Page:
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Germany has its own Catholic Church sex abuse scandal

Weather cock and cross on top of a Catholic church in Germany, amid dark storm clouds.
Top of the tower of the Catholic church of St. Johannis in Germany. Photo: Friso Gentsch/picture alliance via Getty Images

Over the past seven decades, 3,677 children were sexually abused by around 1,670 Catholic church workers in Germany, the New York Times reports.

Why it matters: It's safe to assume that there are scandals like this around the world that have yet to be discovered, after taking into account the recent bombshell report in Pennsylvania that detailed horrifying abuse of more than 1,000 child victims. And the report in Germany, the Times says, is "likely to underestimate the true extent of the problem."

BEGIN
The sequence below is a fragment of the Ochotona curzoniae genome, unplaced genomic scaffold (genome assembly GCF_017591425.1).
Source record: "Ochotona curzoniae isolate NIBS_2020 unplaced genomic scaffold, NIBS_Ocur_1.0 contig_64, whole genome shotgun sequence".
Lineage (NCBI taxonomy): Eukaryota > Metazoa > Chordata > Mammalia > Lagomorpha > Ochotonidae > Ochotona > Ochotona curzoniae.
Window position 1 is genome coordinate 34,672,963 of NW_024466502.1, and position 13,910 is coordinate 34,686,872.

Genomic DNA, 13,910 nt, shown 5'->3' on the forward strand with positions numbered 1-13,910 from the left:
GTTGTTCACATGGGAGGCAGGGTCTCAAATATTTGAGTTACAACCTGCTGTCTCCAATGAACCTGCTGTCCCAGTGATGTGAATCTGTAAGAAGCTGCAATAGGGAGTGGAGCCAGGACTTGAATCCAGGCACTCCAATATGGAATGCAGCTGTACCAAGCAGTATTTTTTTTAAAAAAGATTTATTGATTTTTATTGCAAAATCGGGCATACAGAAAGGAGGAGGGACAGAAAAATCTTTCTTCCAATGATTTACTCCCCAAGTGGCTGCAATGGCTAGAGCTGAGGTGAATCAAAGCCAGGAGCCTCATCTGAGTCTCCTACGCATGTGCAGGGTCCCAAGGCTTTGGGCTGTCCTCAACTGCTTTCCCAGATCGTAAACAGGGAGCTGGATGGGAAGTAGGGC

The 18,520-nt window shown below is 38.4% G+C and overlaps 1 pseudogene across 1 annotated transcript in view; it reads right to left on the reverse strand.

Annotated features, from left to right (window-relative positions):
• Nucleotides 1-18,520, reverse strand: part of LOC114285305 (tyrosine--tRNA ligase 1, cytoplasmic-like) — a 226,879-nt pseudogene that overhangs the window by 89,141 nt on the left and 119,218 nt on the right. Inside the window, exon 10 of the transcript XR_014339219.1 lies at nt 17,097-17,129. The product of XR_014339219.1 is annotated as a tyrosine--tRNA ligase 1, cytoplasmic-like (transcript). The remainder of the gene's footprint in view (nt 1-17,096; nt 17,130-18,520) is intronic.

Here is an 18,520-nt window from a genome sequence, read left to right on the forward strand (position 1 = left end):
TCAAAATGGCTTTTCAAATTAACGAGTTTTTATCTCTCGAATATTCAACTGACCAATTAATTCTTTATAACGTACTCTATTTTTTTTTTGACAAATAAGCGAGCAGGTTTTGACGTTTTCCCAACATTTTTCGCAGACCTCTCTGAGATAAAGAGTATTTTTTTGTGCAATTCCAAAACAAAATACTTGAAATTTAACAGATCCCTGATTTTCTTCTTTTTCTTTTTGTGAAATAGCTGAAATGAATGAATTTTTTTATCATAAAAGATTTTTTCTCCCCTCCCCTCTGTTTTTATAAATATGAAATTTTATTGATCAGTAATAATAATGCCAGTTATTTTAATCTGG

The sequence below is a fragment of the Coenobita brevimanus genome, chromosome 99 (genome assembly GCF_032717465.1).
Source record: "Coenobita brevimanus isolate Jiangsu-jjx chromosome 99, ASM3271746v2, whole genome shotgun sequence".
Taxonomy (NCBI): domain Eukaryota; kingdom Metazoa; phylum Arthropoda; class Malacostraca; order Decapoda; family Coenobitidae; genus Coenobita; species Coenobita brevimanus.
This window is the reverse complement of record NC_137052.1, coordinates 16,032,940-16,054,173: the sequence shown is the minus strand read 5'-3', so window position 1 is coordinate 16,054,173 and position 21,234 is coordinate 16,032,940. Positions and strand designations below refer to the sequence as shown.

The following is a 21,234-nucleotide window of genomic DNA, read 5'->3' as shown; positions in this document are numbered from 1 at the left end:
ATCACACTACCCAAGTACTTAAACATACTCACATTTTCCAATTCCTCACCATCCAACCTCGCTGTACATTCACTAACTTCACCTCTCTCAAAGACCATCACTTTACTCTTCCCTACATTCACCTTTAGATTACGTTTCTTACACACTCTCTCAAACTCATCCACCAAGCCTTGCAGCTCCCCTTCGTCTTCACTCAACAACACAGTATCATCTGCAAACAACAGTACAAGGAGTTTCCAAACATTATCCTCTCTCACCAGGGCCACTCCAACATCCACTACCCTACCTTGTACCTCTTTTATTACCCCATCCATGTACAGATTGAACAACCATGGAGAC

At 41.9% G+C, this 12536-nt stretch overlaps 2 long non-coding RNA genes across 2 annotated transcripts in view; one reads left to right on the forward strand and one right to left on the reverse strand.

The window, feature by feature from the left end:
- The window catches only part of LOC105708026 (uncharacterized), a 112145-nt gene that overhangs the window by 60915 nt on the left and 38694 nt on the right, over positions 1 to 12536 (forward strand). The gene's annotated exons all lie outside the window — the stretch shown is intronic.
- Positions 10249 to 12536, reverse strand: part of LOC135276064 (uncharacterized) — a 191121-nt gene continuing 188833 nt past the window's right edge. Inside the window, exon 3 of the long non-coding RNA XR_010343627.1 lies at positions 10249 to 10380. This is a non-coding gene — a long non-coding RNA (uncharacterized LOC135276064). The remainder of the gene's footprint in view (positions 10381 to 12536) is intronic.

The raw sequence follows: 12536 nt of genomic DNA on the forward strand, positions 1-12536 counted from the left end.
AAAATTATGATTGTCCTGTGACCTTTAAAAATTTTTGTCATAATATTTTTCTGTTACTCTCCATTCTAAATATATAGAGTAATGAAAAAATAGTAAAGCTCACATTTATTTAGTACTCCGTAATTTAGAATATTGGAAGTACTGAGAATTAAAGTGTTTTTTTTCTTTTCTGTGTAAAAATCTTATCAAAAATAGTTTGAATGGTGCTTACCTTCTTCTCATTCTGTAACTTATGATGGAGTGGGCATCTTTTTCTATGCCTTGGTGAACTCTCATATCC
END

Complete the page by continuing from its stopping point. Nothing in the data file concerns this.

Details: Researchers from three universities undertook the study, which shined a light on abuse in Germany from 1946 to 2014. Per the Times, "[e]very sixth case of abuse involved rape ... and most of the victims were boys." Most of the victims were also 13 years old or younger.

  • Criminologist Christian Pfeiffer told the Times that he declined being a part of the research because it's "not fully independent." He said the church wanted to retain control over the results "and under certain circumstances even ban their publication."
  • German Bishop Stephan Ackermann told the Times, "We are aware of the extent of the sexual abuse that is supported by the results of the study. It is depressing and shameful.”

Flashback: Australia had their moment last year, when a royal commission found that thousands of children had been abused since 1950 by 7% of the country's Catholic priests.

Go deeper: The Grand Jury report in Pennsylvania detailed the practices of confidentiality that helped church members keep their abuse under wraps.